Results

We analyzed genome-wide SNP data for 5 human populations genotyped by the Di Rienzo lab (Vasekela !Kung sampled in South Africa, lowland Amhara from Ethiopia, Naukan Yup'ik and Maritime Chukchee from Siberia, and Australian Aborigines Text S1) to complement publicly available data for the same SNPs in 52 Human Genome Diversity Project panel (HGDP) populations [49] and 4 HapMap Phase III populations (Luhya, Maasai, Tuscans and Gujarati) (www.hapmap.org). The 5 populations we genotyped are especially valuable because they expand information in Africa and Oceania where HGDP population coverage is low and they extend the range of environments to cover more extreme arctic climates. For each of the 61 populations, we gathered environmental data for nine continuous climate variables, chosen to capture those aspects of climatic variation that have a strong impact on human physiology (Figure 1). We note that these climate variables are meant as simple proxies for selective pressures that are likely more complex. Furthermore, the observed associations with particular climate variables may reflect selection for unrelated, but correlated, environmental pressures.

Figure 1
Climate variables used for the analysis.

We assessed the evidence for a correlation between the allele frequency of each SNP and each environmental variable using a Bayesian linear model method that controls for the covariance of allele frequencies between populations due to population history and accounts for differences in sample sizes among populations [50]. Using a large set of randomly chosen SNPs, we estimated a covariance matrix of allele frequencies across populations. This covariance matrix forms the basis of the null model for the transformed allele frequencies at a SNP to be tested. Under the alternative model, this null model is augmented by a linear effect of an environmental variable.

At each SNP tested the method yields a Bayes factor (BF) as a measure of the support for the alternative model relative to the null model, in which the transformed population allele frequency distribution is dependent on population structure alone. In other words, the method asks whether selective pressures correlated with a climate variable have shaped spatial patterns of allele frequencies above and beyond the effect of population structure (as captured by the covariance matrix). As shown in Text S1, the population covariance matrices of the null model recover similar population clusters as those observed using other methods (e.g., STRUCTURE [49][52]) suggesting that our method captures the broad patterns of human population structure. It should be noted that the SNPs on the Illumina chip represent a biased subset of human diversity and this bias may affect measures of population differentiation [53]. However, while this may distort our estimate of the covariance matrix, it reflects the effect of population structure for the SNPs that we are testing, thus providing the correct adjustment for our test.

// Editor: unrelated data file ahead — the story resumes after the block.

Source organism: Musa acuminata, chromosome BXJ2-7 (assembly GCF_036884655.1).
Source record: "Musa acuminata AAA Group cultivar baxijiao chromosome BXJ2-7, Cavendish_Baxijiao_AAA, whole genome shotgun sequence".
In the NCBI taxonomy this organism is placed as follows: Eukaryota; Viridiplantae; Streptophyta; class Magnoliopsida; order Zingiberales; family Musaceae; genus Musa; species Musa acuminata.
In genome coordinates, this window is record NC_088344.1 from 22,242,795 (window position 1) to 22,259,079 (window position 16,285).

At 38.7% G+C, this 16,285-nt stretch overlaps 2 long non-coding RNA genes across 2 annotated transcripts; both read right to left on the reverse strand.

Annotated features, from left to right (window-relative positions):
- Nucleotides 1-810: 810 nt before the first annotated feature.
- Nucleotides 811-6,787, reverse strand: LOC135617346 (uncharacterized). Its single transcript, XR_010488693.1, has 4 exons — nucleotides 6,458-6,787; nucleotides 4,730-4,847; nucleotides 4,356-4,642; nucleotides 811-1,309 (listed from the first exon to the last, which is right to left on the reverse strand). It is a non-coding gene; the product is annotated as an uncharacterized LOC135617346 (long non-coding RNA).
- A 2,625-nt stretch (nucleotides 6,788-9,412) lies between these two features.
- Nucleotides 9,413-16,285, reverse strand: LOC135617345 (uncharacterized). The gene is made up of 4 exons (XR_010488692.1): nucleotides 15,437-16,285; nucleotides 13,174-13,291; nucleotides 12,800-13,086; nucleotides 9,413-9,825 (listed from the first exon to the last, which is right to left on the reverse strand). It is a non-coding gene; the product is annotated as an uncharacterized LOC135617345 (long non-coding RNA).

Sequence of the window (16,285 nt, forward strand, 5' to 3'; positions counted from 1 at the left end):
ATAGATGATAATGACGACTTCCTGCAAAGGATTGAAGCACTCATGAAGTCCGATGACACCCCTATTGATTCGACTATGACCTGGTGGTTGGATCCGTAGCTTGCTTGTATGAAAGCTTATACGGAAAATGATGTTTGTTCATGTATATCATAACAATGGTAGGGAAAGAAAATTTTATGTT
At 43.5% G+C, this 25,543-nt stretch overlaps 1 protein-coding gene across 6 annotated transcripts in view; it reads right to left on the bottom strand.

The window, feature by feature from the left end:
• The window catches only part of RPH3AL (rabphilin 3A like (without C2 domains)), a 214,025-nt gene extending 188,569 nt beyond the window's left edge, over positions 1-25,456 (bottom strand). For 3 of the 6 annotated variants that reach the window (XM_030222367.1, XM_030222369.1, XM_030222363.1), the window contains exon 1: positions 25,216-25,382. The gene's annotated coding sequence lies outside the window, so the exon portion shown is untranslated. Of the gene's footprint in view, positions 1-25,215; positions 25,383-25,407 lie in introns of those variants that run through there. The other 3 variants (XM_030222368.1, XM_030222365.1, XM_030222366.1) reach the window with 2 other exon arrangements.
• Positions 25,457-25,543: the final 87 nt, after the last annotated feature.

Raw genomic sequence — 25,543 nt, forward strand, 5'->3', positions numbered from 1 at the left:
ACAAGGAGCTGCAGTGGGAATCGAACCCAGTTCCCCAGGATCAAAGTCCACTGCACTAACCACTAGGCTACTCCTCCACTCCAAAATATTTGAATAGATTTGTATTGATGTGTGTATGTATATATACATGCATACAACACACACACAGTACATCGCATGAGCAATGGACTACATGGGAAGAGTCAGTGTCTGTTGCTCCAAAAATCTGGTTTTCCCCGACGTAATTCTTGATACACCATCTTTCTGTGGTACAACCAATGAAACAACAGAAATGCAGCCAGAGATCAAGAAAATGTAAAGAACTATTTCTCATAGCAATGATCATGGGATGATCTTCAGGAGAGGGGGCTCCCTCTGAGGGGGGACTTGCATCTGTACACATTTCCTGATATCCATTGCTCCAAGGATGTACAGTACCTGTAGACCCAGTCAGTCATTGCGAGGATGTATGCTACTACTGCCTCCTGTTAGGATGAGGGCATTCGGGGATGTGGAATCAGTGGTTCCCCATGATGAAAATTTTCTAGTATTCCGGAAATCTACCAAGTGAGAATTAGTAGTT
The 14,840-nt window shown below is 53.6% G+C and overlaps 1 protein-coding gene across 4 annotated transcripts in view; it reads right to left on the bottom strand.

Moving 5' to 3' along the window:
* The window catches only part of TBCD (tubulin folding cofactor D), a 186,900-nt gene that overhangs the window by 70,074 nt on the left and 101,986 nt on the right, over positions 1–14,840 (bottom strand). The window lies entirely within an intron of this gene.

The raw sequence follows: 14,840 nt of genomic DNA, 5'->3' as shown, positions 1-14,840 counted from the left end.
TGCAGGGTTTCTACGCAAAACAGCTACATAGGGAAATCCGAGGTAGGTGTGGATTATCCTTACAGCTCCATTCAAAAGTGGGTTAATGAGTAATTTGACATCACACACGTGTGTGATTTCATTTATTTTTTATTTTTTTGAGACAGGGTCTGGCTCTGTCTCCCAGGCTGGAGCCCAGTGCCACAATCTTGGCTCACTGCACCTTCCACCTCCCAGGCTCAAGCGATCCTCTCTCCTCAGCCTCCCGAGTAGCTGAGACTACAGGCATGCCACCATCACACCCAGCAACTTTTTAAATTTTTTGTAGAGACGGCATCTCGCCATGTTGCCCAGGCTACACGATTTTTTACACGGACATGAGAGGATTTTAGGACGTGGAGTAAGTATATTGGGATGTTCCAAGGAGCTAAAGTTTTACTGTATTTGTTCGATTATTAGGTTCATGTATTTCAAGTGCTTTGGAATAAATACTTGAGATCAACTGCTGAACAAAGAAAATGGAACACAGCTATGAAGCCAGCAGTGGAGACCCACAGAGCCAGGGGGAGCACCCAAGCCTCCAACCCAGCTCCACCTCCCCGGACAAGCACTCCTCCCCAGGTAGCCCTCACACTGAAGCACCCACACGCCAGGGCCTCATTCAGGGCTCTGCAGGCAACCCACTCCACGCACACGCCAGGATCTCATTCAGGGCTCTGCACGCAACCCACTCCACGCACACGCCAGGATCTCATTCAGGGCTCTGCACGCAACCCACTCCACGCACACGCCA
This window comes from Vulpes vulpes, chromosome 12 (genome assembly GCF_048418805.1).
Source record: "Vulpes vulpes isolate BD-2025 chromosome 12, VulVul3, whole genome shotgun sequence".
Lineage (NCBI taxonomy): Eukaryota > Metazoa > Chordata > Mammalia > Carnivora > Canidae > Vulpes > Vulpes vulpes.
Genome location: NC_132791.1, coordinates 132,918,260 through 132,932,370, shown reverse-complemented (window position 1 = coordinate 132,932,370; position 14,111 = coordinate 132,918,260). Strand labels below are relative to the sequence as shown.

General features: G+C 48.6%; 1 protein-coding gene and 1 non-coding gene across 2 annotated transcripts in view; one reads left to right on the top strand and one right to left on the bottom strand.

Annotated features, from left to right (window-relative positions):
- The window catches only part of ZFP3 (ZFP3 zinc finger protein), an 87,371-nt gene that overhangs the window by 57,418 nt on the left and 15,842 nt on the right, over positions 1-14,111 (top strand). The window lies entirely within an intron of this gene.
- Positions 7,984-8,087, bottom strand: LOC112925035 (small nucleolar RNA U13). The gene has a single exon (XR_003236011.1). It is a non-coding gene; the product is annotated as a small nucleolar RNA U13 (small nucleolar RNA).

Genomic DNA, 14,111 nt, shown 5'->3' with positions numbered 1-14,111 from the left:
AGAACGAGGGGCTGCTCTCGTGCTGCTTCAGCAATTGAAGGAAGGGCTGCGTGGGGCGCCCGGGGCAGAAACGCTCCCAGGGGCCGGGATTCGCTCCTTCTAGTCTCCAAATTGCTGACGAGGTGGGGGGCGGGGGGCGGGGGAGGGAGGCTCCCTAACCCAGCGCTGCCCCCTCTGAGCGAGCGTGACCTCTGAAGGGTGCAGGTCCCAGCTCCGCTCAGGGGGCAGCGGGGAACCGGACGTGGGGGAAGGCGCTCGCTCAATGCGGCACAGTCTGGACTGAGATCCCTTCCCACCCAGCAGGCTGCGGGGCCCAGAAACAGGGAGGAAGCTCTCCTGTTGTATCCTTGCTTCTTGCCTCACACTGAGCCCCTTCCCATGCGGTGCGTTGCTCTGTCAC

Although several SNPs had very large BFs with climate variables and might be considered “genome-wide significant” using general assumptions (see Methods, Text S2), BFs can be substantially inflated due to potential imperfections in the null model. Therefore, we used the BF only as a descriptive statistic to represent the strength of a correlation between each SNP and climate variable. In subsequent analyses, we ranked the SNPs based on their BFs to calculate a transformed rank statistic, with higher BFs corresponding to lower ranks (this transformed rank statistic is sometimes referred to as an ‘empirical p-value’). To account for possible differences in the distributions of the BFs across SNPs with different mean allele frequencies and ascertained using different schemes, we binned SNPs by global allele frequency and ascertainment panel (for a total of 30 separate bins). For each climate variable, each SNP was ranked relative only to the SNPs in the same bin; as a consequence, the lowest possible rank is in the order of 10−5.

We summarized the rank statistics for each SNP by calculating the minimum rank across all nine climate variables. To test for evidence of selection on the climate variables overall, we then calculated the proportion of SNPs likely to be enriched for functional effects (referred to as test SNPs) relative to the proportion of SNPs likely to be neutrally evolving (referred to as neutral SNPs) in the lower tail of the minimum rank distribution. In the absence of selection, equal proportions of these two classes of SNPs are expected to lie in the extreme tail of the BF distribution for any given cutoff. Conversely, if a higher portion of the test SNPs were targeted by selection than the neutral SNPs, an enrichment of test SNPs in the lower tail of the minimum rank distribution is expected. Conducting the analysis on the minimum rank statistic allowed us to assess the evidence of selection from the nine climate variables, overall. We also asked which of the individual climate variables were responsible for the signals we observed. For this analysis, we calculated the rank statistic for each SNP and each individual climate variable and, as in the previous analyses, we looked for an enrichment of large BFs among test compared to neutral SNPs. Finally, for individual SNPs that are discussed below, we quote the BF and the empirical rank specific to their ascertainment and mean frequency bin.